Paleo-Christian Necropolis of The Valley of the Temples

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The Paleo-Christian necropolis of the Valley of the Temples in Agrigento is an area between the Temple of Concordia and the Temple of Heracles where there are traces of numerous burials. The first core, probably an extension of the Roman cemetery of Giambertoni, consists of open burials. Later the catacomb was enlarged, also by using ancient water cisterns from the Greek period. New forms of burial such as arcosols, sarcophagi and underground catacombs were added.

The sub divo tombs

Around the temple of Concordia there is a huge sub divo necropolis, an open-air necropolis. It probably originated as an extension of the so-called Roman necropolis of Giambertoni and has more than 130 tombs. They are of the formae type, that is, trapezoidal in shape and dug into the rock. The sub-divo sector of the early Christian necropolis extends from the Temple of Concordia to the Temple of Hercules and northwards to the entrance corridor of the Fragapane Catacomb.

Fragapane Cave

The cave of Fragapane is the largest catacomb in Agrigento, discovered during excavations in the 19th century. The origin of this catacomb dates back to the fifth century B.C., after the reuse of some cisterns from the Greek period. The cemetery is crossed by a tunnel 25 meters long with two entrances at each end. These still have the threshold and the doorjambs and connect the cave of Fragapane to the north with the early Christian necropolis of Sub-Divus and to the south with the Roman cemetery of Giambertoni. On both sides of the gallery there are narrow corridors leading to cubicles, small burial chambers. On the walls there are arcosols carved into the rock at different heights and depths. The floor of the gallery was also used for burials, where there are formae tombs. In the northern part of the cave of Fragapane, traces of the original wall decorations are still visible. Some garlands and floral motifs with red roses and green leaves can be seen.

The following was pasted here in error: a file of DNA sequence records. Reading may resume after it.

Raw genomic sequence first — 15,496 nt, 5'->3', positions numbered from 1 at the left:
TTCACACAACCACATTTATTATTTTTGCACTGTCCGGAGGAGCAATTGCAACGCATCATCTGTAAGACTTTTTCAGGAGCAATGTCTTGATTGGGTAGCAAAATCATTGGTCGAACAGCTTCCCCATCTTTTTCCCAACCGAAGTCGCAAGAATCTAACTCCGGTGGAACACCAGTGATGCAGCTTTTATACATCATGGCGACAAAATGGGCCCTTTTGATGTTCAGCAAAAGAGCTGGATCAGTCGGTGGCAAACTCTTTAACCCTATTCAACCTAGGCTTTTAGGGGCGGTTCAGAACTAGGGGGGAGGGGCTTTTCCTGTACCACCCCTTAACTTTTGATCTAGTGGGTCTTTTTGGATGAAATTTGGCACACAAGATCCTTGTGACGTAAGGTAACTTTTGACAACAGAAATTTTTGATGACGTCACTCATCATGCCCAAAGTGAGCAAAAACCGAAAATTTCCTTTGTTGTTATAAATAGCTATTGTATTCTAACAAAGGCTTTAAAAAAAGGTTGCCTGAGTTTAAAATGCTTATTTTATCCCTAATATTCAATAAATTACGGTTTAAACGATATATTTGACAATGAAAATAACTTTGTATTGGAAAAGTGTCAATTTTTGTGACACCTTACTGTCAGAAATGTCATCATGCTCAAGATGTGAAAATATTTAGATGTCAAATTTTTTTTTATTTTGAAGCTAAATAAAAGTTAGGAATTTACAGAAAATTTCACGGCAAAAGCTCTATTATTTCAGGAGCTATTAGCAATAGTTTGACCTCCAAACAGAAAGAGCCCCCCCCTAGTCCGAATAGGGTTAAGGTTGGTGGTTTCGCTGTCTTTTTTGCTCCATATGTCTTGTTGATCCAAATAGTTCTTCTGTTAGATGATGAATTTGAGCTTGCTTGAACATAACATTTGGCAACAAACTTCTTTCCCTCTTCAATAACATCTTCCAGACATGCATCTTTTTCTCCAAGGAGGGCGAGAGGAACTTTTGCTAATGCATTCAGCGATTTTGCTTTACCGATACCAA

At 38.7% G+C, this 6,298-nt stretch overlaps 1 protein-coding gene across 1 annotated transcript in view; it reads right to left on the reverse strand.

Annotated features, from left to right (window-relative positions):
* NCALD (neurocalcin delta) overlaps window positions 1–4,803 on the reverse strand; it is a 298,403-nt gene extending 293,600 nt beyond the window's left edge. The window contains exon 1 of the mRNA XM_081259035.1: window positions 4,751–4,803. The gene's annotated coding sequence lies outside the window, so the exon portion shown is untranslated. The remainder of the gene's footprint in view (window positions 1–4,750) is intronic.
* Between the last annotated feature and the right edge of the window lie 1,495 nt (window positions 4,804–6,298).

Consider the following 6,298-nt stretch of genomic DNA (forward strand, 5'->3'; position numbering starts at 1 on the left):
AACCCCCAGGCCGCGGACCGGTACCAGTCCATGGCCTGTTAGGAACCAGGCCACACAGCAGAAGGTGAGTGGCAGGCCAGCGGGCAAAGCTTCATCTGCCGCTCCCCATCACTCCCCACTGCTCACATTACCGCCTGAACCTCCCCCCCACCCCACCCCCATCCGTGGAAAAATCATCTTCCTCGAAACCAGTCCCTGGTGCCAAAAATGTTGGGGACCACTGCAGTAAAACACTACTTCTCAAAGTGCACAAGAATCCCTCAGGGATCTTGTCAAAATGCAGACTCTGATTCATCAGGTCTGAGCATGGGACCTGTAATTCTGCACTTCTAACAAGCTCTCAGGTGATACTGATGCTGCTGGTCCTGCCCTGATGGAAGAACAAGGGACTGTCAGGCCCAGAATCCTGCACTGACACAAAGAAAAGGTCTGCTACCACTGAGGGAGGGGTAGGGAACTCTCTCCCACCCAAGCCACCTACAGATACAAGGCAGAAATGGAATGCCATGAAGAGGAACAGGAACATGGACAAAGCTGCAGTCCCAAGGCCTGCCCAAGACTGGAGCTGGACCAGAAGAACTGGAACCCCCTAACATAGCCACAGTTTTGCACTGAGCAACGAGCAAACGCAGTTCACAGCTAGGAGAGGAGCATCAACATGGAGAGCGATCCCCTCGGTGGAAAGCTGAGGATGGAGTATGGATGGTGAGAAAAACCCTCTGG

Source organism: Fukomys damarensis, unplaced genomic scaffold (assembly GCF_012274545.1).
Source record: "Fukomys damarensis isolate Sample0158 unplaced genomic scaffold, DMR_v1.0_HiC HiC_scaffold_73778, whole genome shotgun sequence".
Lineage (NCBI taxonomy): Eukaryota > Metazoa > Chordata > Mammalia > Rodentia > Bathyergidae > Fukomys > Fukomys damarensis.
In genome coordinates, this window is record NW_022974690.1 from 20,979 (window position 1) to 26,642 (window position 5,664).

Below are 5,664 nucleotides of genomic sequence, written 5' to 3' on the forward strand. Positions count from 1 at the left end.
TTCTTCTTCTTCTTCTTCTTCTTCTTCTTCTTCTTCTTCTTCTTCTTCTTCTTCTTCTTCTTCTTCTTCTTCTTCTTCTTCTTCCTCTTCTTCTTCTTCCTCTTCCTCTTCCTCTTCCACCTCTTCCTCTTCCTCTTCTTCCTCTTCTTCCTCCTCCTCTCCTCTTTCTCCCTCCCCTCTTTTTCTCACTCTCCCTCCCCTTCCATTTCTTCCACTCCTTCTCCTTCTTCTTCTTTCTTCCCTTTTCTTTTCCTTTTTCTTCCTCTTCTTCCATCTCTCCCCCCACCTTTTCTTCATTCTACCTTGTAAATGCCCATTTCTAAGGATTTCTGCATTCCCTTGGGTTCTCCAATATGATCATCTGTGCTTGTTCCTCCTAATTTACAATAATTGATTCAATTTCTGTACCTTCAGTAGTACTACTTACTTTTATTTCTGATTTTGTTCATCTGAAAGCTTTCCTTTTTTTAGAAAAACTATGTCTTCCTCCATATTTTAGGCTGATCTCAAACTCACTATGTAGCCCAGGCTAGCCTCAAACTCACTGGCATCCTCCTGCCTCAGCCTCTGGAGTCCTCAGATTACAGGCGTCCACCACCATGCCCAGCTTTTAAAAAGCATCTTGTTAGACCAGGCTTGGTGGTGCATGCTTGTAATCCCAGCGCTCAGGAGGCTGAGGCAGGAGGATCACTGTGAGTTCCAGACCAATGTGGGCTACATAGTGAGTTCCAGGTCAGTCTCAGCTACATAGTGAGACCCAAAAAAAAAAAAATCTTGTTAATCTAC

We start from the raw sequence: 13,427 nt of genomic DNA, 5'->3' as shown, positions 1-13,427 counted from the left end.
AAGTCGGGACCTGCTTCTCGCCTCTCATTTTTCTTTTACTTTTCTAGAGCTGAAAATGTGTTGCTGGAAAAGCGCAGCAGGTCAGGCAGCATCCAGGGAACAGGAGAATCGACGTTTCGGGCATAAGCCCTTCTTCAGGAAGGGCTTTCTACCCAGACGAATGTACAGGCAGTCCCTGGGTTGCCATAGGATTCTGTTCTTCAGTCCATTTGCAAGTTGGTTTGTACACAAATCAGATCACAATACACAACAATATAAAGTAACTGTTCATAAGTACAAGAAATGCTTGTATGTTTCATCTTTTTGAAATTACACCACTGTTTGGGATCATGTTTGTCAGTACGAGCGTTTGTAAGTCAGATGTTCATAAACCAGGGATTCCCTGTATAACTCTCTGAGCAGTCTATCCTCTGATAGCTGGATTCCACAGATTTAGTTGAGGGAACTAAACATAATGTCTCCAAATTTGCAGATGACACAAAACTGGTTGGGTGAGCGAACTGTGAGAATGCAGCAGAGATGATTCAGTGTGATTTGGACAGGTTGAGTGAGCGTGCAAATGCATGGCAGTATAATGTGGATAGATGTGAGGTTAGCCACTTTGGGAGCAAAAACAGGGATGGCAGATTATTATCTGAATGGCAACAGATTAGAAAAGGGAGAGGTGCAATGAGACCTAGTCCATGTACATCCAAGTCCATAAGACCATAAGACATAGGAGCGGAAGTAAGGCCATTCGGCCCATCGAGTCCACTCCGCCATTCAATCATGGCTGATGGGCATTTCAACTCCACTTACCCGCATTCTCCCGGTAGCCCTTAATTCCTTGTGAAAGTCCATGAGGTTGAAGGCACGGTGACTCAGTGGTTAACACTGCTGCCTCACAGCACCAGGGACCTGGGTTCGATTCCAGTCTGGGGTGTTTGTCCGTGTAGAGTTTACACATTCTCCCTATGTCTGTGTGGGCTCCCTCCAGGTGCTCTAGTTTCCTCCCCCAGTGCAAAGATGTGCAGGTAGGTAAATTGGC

The Street of the Sepulchres in Agrigento

The term “Street of the Tombs of Agrigento” refers to a path that crosses the necropolis in an east-west direction, where there are some tombs. It is an ancient canal of Greek origin which, after being abandoned, became a road. The tombs found here are both stone sarcophagi and formae tombs, that is, trapezoidal tombs dug into the rock. Between the 11th and 12th centuries, the western sector of this area was occupied by a pottery workshop. The remains of the kilns and tombs, which were converted into clay pits, can still be seen. 

Funerary hypogea in the garden of Villa Aurea

In the southern part of the Via dei Sepolcri, closer to the rocky slope, some funerary hypogea have been excavated. Two of them are located in the garden of Villa Aurea. The first one is the so-called Hypogeum D, built by reusing a square Greek cistern. It has an entrance directly from the Vie dei Sepolcri through six steps carved into the rock. It was probably a family hypogeum. At the entrance there is a vestibule with a bisomous arcosolium, that is, with two tombs. The second hypogeum in the garden of Villa Aurea is called Hypogeum B and dates back to the fifth century AD. It was also created with the help of two ancient Greek cisterns. A ramp of sixteen steps leads down to the burial area, which is connected to the cistern by a corridor. Inside there are sarcophagi carved into the rock, formae tombs and even some arcosols.

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